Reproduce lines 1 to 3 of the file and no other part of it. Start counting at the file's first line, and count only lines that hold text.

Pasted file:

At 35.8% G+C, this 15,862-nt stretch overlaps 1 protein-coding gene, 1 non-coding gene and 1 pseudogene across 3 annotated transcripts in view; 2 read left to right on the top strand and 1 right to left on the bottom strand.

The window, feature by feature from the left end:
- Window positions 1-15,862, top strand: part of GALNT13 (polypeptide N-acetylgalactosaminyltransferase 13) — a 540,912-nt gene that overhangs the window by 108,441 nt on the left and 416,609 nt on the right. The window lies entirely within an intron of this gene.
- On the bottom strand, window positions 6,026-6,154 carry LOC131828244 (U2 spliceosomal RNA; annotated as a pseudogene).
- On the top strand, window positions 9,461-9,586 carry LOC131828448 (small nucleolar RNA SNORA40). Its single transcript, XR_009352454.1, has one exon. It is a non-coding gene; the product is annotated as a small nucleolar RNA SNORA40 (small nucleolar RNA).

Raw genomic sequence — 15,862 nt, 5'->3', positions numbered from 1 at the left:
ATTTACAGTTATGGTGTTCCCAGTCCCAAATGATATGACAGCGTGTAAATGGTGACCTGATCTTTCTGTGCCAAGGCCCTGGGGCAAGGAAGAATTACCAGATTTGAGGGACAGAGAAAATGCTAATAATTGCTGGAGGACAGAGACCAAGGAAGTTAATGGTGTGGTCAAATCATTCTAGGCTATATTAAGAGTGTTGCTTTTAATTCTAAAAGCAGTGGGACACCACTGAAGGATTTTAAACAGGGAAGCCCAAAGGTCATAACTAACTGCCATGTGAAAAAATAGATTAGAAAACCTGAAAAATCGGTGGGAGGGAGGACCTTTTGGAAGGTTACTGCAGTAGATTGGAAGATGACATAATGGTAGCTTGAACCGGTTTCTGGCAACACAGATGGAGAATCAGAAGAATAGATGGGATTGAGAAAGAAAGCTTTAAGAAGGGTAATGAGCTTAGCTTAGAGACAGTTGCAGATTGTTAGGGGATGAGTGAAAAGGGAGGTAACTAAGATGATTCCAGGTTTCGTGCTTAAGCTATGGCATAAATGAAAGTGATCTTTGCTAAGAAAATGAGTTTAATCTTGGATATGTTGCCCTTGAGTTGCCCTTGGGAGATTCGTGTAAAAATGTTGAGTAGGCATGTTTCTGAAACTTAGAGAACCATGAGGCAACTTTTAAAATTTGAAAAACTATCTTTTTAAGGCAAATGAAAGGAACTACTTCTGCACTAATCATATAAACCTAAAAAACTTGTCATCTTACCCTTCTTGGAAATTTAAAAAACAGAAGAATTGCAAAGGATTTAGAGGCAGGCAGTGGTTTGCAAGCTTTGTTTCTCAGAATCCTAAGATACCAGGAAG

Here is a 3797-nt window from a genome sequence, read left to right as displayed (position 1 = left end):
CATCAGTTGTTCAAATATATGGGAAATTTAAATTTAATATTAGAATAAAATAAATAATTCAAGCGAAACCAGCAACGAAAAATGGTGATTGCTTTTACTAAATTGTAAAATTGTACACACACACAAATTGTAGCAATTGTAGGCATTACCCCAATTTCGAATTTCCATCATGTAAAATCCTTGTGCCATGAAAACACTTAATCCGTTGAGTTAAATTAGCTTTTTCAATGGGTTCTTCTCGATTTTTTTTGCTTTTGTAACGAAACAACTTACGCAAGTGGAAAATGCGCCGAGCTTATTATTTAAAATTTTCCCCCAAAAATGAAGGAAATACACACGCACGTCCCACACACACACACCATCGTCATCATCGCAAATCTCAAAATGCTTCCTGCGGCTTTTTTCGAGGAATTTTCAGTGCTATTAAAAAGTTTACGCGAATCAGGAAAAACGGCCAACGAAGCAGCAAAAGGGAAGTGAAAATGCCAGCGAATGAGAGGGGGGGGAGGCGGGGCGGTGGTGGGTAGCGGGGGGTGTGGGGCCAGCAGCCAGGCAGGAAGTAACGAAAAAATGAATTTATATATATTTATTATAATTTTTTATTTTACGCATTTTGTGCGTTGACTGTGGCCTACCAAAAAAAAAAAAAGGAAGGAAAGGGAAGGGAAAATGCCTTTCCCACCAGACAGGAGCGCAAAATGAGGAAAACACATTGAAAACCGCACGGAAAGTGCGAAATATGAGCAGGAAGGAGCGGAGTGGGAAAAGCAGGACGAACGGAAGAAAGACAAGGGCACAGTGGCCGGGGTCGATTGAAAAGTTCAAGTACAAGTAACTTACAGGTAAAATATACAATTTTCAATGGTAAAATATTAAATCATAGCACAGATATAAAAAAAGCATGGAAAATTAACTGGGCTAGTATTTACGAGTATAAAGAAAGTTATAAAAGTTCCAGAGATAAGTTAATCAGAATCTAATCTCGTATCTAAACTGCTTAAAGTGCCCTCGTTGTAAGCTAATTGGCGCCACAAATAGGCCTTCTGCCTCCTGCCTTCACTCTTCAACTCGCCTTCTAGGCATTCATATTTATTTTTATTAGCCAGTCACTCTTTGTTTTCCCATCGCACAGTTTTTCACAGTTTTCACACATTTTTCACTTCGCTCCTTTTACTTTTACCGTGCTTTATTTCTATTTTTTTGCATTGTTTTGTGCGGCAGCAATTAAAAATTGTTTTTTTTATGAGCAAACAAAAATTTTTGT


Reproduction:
At 35.8% G+C, this 15,862-nt stretch overlaps 1 protein-coding gene, 1 non-coding gene and 1 pseudogene across 3 annotated transcripts in view; 2 read left to right on the top strand and 1 right to left on the bottom strand.

The window, feature by feature from the left end:
- Window positions 1-15,862, top strand: part of GALNT13 (polypeptide N-acetylgalactosaminyltransferase 13) — a 540,912-nt gene that overhangs the window by 108,441 nt on the left and 416,609 nt on the right. The window lies entirely within an intron of this gene.